LANGUAGE (Catalan, Spanish and English) The city is one of the few truly bilingual cities in the world with both Catalan and Spanish used fluidly everywhere. In schools, both languages are taught, on street signs, Catalan is obligatory. Catalan is not a dialect, it is a language unique to this region and spoken by some 10 million people. At times, it sounds very close to Spanish, at times, not at all. It’s often described as Spanish meets French/Portuguese. Everyone who speaks Catalan speaks and understands Spanish, but not all Spanish-speakers here speak or understand Catalan. Immigrants from all over the world, and even other parts of Spain, usually learn and use Spanish, not Catalan, so you’ll hear both languages used. In shops and restaurants, people flip between languages constantly. It’s not something people talk about or think about, it’s just part of the culture.
The average English level of understanding here is surprisingly high, but many people are reluctant to speak English, probably because they don’t have much experience or practice. Speaking only English, most travels have no problems at all doing everything. The closer you are to the city center, the higher the average level of English. Younger generations also speak and understand English at a higher level. Barcelona is a major worldwide destination for tourism, so there is never a problem using English or being a foreigners—there are foreigners everywhere.
FOOD (what to eat?) Barcelona is well-loved as a food destination, with lots of outdoor cafes, tapas bars, and seaside dining options. Food is simple, options are limited, priced moderately, and abundant. A typical breakfast here is a croissant and coffee. Lunch (midweek) is often a sandwich, and dinners are usually at-home and might include sausage, rice, pasta, bread, seafood and all the things you’d think of in a typical “Mediterranean Diet.” On weekends (and traditionally), the midday meal is the biggest with a multi-course, leisurely schedule, usually starting around 1 pm and ending around 3 pm. On weekends, this is still very common and many people dine with their entire extended families.
Easy to Find:
- Fresh produce
- Outdoor Markets
- Great selection of fruits
- Chicken, ham & sausage
- Rice dishes
- Fried foods
- Middle Eastern Food & Indian Food
More Difficult to Find (just takes some research):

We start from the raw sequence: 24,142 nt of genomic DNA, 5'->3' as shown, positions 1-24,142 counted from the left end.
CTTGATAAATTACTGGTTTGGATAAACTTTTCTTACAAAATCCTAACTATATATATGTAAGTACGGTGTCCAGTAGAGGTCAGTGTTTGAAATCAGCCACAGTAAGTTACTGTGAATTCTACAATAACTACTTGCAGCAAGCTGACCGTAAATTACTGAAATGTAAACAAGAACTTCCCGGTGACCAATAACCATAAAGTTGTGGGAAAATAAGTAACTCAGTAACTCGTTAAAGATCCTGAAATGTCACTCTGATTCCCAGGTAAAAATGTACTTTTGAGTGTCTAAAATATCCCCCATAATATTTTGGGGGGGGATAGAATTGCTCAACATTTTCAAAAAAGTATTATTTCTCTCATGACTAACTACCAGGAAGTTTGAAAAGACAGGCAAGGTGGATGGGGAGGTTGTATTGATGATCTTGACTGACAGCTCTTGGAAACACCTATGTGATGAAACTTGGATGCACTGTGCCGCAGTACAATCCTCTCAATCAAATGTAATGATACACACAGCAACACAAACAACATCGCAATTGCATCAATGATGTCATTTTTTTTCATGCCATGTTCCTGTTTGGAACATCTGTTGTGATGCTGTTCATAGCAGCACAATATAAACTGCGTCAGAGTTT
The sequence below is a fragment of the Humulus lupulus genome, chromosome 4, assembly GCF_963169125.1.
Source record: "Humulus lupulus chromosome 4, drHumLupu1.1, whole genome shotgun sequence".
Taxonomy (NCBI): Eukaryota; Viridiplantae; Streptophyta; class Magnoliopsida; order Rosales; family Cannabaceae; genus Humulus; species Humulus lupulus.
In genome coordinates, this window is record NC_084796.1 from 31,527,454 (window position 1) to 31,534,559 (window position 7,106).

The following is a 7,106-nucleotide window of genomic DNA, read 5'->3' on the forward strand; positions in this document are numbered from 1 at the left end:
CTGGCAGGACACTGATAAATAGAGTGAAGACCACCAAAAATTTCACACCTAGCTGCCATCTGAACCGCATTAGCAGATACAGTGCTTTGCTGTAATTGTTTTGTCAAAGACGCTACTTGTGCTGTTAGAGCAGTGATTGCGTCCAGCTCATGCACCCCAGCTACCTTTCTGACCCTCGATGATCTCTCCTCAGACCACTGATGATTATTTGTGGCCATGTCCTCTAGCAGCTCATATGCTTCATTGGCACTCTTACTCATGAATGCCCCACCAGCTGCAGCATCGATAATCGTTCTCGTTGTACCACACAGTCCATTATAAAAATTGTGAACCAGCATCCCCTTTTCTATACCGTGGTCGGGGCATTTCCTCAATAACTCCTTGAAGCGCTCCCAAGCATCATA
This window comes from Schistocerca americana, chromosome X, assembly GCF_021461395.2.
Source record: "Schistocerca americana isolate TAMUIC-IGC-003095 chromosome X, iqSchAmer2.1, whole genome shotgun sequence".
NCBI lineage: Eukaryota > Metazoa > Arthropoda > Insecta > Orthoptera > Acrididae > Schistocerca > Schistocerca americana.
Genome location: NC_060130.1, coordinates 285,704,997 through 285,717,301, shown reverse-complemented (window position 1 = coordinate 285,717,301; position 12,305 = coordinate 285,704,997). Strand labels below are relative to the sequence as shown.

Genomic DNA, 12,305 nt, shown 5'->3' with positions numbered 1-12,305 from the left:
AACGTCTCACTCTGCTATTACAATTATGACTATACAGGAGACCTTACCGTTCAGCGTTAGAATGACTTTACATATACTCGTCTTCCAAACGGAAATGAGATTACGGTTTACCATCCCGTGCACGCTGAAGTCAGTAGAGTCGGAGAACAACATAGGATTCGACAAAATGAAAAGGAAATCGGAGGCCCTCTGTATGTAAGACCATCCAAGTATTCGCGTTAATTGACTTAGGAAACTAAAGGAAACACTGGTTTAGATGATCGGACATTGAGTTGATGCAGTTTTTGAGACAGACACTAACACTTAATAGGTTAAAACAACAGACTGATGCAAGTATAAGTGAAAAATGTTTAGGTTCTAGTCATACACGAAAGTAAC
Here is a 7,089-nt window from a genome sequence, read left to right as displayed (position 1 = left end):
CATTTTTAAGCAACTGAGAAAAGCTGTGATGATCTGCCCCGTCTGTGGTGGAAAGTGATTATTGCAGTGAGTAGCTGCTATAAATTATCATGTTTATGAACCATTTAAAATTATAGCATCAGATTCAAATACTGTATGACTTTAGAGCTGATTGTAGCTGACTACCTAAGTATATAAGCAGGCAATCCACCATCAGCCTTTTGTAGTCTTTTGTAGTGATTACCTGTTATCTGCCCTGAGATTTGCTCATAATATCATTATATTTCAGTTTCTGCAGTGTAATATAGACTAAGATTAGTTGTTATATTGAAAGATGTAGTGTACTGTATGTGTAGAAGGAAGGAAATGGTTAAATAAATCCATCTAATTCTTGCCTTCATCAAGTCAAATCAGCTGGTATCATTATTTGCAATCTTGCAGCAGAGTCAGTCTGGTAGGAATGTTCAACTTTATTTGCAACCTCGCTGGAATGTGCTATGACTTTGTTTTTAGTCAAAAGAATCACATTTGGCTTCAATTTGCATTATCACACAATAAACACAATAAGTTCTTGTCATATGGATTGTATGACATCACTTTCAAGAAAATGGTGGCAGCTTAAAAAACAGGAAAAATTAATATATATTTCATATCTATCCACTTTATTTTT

- A decent salad
- Health-food restaurants
- Variety (the typical tapas bar is everywhere)
- Fresh juices / smoothies
- Veg, Vegan, or Paleo restaurants
- Asian restaurants
Barcelona Meal / Eating Times:
- 7 or 8 am: coffee & something light
- 10 am: something else
- 1 pm: lunch (as late as 3 pm is not uncommon)
- 8 or 9 pm: dinner (as late as 11 pm on weekends)
PHOTO: Barcelona Gótico Neighborhood
NEIGHBORHOODS & ACCOMMODATION (where to stay) Barcelona has accommodation options to fit just about any budget. Everything from a rented room in a shared apartment to a 5-star hotel is all very easily accessible. The only thing to keep in mind is that Barcelona is an extremely popular travel destination, so things do fill up. Book early or you’ll have less options.
Options for Accommodation:
Rent a Room. Airbnb.com has numerous rooms for rent inside other people’s apartments. This can be a very comfortable and affordable options. Tip: women travelers, it’s probably best to choose women-only apartments. Also, always read reviews and email with the owner beforehand to make sure you know what you’re getting into.
Rent an Apartment. Airbnb.com plus over a dozen other sites rent apartments short and long term. We like Airbnb.com best because of the reviews and security, but there are other sites as well. Tip: always read the bad reviews first, and if something seems off, don’t book. Don’t ever book a place with no reviews, and always email the property owner first.
Hotels & Hostels. There are thousands of options in the city, everything from 1-start hostels to 5-star luxury hotels. Whatever you’re looking for, it’s all easy to find. We recommend using www.Booking.com or www.Agoda.com to search around.
Gracia. This densely-packed neighborhood is close to everything, but still feels very old-school Barcelona. The streets are narrow, there are lots of boutiques and health food shops, and it’s a great place to wander around. We have 1 studio and our main office in Gracia, and many of our staff live here. There are not many hotels, and the apartments tend to be older, smaller, and more run down than other parts of the city.